But he did more than that. Huxley the teacher is well described, organising and instructing classes in what was to become Imperial College. He single-handedly invented biology as a teachable school subject. This school biology was based on the anatomical dissection of "type" specimens and the accurate description of what was found. All those who have gone from dissecting the earthworm to the rabbit via the cockroach, frog and dogfish in formalin-impregnated sixth-form practicals will have followed in the footsteps of those student teachers first taught by Huxley in South Kensington over a century ago. Few scientific syllabuses remained so stable for so long. Perhaps curiously there was little place here for the teaching of evolutionary theory. Instead Huxley focused on training his students to trust only what they had seen, and to question, relentlessly, textbook knowledge and authority - even his own. There is a splendid description of a student informing Huxley that the manual he had written on the dissection of the whelk's tongue was inaccurate. Far from being irritated, Huxley became very excited and offered to publish his finding.
This attitude to scientific facts defined for Huxley the professionalism that he wanted in his students. He held that those who shared with him that confidence in their observations and discoveries were suitable for induction into that new class of "scientist" that he saw would be needed when the Anglican religious establishment was finally undermined.
Desmond is at his best in describing the social and political tensions that arose from Huxley's attempts to replace one kind of priesthood (the Anglican) with another (the scientific). Huxley pressed for a system of state education that was founded on the objective study and discovery of the facts of science rather than the study of Latin and Greek. He saw that the professionals produced would then be available for the state-supported laboratories and scientific enterprises, such as the voyage of HMS Challenger in 1873. That, in turn, would produce the knowledge and technology required to maintain Britain's industrial supremacy in the face of increasingly effective French and, especially, German interests.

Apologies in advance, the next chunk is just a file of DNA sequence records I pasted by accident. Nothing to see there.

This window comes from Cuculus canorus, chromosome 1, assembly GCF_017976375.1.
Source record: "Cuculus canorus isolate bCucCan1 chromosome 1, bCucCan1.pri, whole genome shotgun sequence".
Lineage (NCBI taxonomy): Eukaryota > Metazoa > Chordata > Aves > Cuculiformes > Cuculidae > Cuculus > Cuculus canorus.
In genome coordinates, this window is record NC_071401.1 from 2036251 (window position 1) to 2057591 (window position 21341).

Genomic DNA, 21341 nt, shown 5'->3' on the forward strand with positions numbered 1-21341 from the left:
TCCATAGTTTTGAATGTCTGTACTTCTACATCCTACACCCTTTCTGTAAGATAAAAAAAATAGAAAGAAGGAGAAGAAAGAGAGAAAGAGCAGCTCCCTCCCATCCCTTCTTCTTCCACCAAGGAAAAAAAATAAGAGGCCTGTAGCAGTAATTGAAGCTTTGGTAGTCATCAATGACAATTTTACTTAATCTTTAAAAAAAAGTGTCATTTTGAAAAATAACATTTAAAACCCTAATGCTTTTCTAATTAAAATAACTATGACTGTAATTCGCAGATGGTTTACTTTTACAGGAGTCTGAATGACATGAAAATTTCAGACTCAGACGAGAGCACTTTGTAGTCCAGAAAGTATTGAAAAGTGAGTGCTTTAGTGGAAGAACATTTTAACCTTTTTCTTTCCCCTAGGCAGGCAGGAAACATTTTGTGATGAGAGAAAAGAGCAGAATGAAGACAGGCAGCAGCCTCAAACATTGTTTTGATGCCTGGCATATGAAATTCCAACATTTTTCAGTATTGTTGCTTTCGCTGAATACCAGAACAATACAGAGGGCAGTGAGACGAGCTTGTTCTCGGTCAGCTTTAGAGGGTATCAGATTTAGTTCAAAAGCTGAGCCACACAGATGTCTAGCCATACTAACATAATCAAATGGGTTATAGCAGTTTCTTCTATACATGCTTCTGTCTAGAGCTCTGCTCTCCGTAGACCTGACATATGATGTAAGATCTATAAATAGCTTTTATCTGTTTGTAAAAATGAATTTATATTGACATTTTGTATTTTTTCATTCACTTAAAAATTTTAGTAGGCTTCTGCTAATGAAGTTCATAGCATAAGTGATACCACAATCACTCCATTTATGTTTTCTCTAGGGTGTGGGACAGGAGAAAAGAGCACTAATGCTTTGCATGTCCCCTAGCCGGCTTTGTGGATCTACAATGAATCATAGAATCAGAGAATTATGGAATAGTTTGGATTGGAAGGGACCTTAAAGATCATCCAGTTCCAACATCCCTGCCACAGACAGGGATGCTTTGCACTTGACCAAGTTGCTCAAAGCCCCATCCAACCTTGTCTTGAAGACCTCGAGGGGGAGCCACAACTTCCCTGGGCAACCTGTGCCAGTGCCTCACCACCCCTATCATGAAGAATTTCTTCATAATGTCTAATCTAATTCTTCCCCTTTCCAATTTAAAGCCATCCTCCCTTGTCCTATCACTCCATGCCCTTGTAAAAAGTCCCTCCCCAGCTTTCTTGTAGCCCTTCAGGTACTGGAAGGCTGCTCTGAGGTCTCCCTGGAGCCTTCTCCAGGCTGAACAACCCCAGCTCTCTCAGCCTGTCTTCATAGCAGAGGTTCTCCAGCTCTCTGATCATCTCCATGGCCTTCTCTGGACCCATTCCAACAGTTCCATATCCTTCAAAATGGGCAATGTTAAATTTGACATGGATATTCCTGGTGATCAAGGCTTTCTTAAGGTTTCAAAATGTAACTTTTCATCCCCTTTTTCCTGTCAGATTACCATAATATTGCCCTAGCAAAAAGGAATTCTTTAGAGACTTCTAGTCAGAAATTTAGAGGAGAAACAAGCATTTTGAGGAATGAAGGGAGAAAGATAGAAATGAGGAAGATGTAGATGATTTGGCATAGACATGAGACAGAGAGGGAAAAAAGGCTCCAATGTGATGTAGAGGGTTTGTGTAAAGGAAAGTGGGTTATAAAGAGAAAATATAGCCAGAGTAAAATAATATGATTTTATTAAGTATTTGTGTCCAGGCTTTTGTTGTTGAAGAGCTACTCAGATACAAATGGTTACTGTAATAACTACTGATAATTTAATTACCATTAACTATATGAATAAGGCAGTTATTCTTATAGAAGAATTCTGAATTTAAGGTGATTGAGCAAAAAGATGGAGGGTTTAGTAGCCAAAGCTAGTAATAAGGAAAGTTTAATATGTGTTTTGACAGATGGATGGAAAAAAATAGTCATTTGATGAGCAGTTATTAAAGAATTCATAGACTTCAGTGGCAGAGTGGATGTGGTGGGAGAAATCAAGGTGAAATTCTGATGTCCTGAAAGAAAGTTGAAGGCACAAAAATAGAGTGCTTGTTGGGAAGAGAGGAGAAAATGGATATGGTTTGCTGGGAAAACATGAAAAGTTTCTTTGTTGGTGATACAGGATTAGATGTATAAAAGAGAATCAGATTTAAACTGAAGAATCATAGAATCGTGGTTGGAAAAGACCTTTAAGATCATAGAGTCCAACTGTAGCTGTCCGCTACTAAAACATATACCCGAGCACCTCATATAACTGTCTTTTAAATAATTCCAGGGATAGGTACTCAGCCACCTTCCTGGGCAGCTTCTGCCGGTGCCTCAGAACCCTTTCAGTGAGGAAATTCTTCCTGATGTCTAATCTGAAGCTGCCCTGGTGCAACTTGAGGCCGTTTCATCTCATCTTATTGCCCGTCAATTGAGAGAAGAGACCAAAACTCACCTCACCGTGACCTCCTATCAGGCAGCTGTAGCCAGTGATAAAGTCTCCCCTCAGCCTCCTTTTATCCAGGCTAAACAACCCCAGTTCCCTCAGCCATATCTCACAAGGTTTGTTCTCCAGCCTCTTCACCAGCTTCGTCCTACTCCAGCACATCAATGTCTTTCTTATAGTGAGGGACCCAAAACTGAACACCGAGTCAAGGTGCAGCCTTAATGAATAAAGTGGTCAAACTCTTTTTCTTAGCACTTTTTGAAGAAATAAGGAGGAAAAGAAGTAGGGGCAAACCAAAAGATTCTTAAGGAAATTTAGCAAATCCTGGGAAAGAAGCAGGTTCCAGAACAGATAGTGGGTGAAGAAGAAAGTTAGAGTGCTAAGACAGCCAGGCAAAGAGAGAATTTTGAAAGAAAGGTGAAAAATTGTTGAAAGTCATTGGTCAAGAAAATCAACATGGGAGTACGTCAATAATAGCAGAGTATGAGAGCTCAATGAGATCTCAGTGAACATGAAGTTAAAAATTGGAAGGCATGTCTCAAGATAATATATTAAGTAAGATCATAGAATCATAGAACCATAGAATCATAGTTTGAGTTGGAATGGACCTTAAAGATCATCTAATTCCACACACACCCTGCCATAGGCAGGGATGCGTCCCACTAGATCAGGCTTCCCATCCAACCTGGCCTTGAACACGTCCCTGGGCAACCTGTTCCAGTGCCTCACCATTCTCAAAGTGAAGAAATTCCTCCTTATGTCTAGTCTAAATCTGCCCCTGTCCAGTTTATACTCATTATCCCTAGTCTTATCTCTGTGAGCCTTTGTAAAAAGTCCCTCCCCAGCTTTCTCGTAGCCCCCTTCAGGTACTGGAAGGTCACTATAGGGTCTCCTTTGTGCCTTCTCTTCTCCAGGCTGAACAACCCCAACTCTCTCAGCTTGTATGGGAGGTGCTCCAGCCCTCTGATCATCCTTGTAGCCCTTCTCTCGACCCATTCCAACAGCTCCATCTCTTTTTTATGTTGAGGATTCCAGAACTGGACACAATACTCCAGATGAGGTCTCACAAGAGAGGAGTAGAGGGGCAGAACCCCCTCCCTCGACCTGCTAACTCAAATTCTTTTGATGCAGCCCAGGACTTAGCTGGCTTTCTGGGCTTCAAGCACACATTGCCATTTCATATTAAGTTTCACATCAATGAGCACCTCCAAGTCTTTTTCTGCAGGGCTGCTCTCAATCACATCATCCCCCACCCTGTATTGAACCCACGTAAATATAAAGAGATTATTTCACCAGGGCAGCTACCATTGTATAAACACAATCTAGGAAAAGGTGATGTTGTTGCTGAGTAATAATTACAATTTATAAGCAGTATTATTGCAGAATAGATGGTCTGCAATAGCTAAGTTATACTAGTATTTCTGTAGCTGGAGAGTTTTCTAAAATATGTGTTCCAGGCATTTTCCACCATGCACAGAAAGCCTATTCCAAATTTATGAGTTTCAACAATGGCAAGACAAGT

In this crusade Huxley had many allies and supporters and Desmond is particularly good at drawing out the close links, at a personal as well as political level, between the northern industrialists such as Sir Joseph Whitworth and Huxley's circle. The rhetoric and the arguments have not altered much between the pub-lication of the findings of the Duke of Devonshire's royal commission on scientific instruction in the 1870s and Michael Heseltine's competitiveness white paper last year.
The great strength of this biography is that it tracks, in great and copiously annotated detail, how the scientific, cultural and political strands of mid-Victorian debate were woven together by Huxley.
John Ashworth is chairman, British Library Board.
Huxley: Evolution's High Priest
Author - Adrian Desmond
ISBN - 0 7181 3882 1
Publisher - Michael Joseph
Price - £20.00
Pages - 370